Zapatistas Call Ruling Party Victory a ‘Lie’ and Urge Peaceful Resistance : Mexico: In first statement since vote, rebels ask for massive rallies. Result of governor’s race in volatile Chiapas state still disputed.


The Mayan rebels whose revolt earlier this year plunged Mexico into unprecedented crisis on Friday blasted national elections and called for civil disobedience to “repudiate the fraud.”

In its first statement since Sunday’s vote, the Zapatista National Liberation Army said the ruling party’s large margin of victory is a “lie” that “only the gringos will swallow.”

The much-anticipated statement, signed by Subcommander Marcos, came as tensions in the southern state of Chiapas threaten to explode over what opposition forces claim was a rigged election that cheated their candidate out of the state governorship.

“The tactic (of the government) is to repeat the great lie until it becomes truth,” Marcos said of the election results that give sweeping wins to the ruling Institutional Revolutionary Party (PRI). “They are going to be mistaken once again, and it will all come tumbling down on top of them as it did in January.”


On New Year’s Day, the Zapatista army launched a surprise rebellion that stunned Mexico and left 145 people dead in 12 days of fighting with the Mexican army until the federal government ordered a cease-fire. The Zapatistas demanded democracy and human rights for the hundreds of thousands of poor Indians who populate southern Mexico.

Sunday’s elections were seen here as a test of Mexico’s commitment to democratic change. But numerous irregularities in the way the voting was conducted--from alleged bribery and intimidation to the spoiling of ballots--have left many in Chiapas angry and awaiting a signal from the Zapatistas.

In two communiques released late Thursday and published Friday, the Zapatista army called on Chiapans to “defend their will” and to turn out for massive, peaceful demonstrations against the PRI. Rallies are to begin today here, as well as in Mexico City.

The opposition’s bitter disappointment and frustration over the elections threaten to reignite the Chiapas conflict. Although most analysts do not believe that the Zapatistas have many military options at their disposal, the situation remains unsettled and volatile.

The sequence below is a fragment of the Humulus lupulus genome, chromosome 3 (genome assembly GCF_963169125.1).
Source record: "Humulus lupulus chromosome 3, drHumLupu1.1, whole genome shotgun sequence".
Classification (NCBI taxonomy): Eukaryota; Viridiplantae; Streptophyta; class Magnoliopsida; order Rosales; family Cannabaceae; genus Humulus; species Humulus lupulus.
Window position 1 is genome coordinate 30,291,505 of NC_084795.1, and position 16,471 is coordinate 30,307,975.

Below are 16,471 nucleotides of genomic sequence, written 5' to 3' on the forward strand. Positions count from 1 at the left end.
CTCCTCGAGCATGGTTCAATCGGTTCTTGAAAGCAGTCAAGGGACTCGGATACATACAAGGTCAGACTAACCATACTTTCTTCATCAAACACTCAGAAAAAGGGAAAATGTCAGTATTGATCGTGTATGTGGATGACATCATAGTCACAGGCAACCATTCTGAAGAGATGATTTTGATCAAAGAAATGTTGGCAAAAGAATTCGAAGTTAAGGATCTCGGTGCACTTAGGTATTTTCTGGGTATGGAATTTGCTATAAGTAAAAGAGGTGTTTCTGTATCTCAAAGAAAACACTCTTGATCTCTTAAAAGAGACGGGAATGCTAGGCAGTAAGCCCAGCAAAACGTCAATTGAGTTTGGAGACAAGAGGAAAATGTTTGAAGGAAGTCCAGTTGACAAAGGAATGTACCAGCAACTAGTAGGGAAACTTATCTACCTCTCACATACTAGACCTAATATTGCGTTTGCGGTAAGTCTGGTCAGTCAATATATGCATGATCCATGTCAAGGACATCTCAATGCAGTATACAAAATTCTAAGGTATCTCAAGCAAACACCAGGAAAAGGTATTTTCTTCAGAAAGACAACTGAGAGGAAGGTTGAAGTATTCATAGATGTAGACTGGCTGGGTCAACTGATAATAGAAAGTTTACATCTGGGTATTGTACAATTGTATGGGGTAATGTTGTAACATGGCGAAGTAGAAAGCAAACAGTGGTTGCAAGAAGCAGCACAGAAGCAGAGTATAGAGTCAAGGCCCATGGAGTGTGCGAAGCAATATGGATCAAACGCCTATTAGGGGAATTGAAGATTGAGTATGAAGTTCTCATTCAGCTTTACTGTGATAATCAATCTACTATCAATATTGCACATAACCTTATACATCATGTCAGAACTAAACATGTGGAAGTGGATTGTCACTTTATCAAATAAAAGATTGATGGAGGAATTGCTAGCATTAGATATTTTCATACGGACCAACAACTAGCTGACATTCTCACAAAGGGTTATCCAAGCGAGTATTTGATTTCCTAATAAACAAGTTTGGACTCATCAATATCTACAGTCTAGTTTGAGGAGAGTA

The elections seem to have left Chiapas as divided and polarized as ever. Opposition forces, who share Zapatista demands, claim that the authentic election results, which they monitored, give a narrow win to Amado Avendano, their gubernatorial candidate.

Avendano, publisher of a tiny local newspaper who survived a suspicious car wreck at the height of the campaign, claimed this week that he is the rightful governor-elect. In his first news conference since the election, he told reporters Thursday night that he will fight the official results “to the ultimate consequences.”

Meanwhile, in the Chiapas state capital of Tuxtla Gutierrez, PRI candidate Eduardo Robledo made the same claim and began going about the business of setting up his new government.

During the campaign, Robledo softened his rhetoric and assured voters he had “learned the lessons” of the Zapatista revolt. But for political victory, he had to rely on the most conservative of the region’s traditional power groups, such as ranchers and old-style PRI militants, whom Zapatistas see as the root of Chiapas’ problems.


On Friday, columnist Luis Hernandez Navarro described the situation in Chiapas as two locomotives speeding toward a collision. “Holding elections for governor served more as an element of political decomposition than institutional stabilization,” he said. “The impending wreck of the two trains in Chiapas could have been avoided and it wasn’t. . . . The war is there, latent. The wreck of the two trains will create the conditions for it to germinate.”

The official tally gives Robledo 50.4% of the vote, with 34.9% going to Avendano, who ran on the leftist Democratic Revolutionary Party (PRD) ticket.

The Zapatistas said they intercepted radio communications between state election officials that proved Avendano won the race by a 2-to-1 margin. No proof of the claim was offered.

Marcos also claimed that ballot boxes were stuffed, Indians were pressured to vote for the ruling party--sometimes by employers--and votes for Avendano were intentionally voided by PRI poll workers.


An independent watchdog group, the Civic Alliance, denounced more than 300 irregularities in Chiapas, including vote buying, pressure and intimidation, names missing from registration lists and unauthorized people allowed to linger at voting booths. The Civic Alliance said its own monitoring of a small sample of votes gave a narrow victory to Avendano.

“Personally, I believe there was fraud--a more refined fraud--but fraud,” said Juan Jose Borrego, the Alliance’s state coordinator.